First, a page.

Friday, May 18, 2007

'Five-Second Rule' for Dropped Food More Like 30

Two Connecticut College student researchers have found that the "five-second rule" - which stipulates that dropped food will be safe to eat if it stays on the floor for fewer than five seconds - might better be known as the "30-second rule."

Connecticut College seniors and cell and molecular biology majors Molly Goettsche and Nicole Moin took two food samples - apple slices and Skittles candies - to the Connecticut College dining hall and snack bar. They dropped the foods onto the floors in both locations for five, 10, 30 and 60 second intervals, and also tested them after allowing five minutes to elapse. They then looked for any rogue bacteria that might have attached to the foods.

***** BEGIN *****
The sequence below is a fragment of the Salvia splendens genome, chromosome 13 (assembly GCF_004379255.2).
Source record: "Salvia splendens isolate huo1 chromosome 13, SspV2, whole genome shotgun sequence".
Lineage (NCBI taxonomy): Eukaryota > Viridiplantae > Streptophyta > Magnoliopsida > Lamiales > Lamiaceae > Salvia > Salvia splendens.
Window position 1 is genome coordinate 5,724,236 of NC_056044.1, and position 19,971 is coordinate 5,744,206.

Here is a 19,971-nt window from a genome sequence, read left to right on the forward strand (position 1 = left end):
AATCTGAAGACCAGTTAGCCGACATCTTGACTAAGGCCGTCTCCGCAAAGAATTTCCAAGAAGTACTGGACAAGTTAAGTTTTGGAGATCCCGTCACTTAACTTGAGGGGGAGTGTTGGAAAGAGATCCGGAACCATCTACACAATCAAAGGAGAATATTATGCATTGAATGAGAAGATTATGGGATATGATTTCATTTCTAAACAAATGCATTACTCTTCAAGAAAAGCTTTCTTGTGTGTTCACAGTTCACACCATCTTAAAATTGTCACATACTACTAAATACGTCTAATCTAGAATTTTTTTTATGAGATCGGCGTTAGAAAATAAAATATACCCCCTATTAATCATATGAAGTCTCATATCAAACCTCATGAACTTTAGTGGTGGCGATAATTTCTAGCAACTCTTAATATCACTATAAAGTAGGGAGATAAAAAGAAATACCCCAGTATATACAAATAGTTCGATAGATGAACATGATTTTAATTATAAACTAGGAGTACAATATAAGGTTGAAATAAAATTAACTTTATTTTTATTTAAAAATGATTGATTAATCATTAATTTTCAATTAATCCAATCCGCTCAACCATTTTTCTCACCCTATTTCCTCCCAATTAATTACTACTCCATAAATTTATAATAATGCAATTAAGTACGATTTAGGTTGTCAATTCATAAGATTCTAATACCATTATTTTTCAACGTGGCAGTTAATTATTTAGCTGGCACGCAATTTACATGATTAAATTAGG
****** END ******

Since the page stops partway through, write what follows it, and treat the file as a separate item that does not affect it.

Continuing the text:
The researchers found no bacteria were present on the foods that had remained on the floor for five, 10 or 30 seconds. The apple slices did pick up bacteria after one minute, however, and the Skittles showed a bacterial presence after remaining on the floor for five minutes.

The results prove, according Goettsche and Moin, that you can wait at least 30 seconds to pick up wet foods and more than a minute to pick up dry foods before they become contaminated with bacteria.

"The five-second rule should probably be renamed," Goettsche said. "You actually have a little more time."

The research was conducted under the supervision of Anne Bernhard, assistant professor of biology at Connecticut College. Previous research on the rule, Moin said, was conducted by a University of Illinois researcher in 2003 and involved dropping food items directly onto e-coli contaminated tiles.

"That is not what is representative of what actually happens," Goettsche said. "We wanted to apply this to everyday life."

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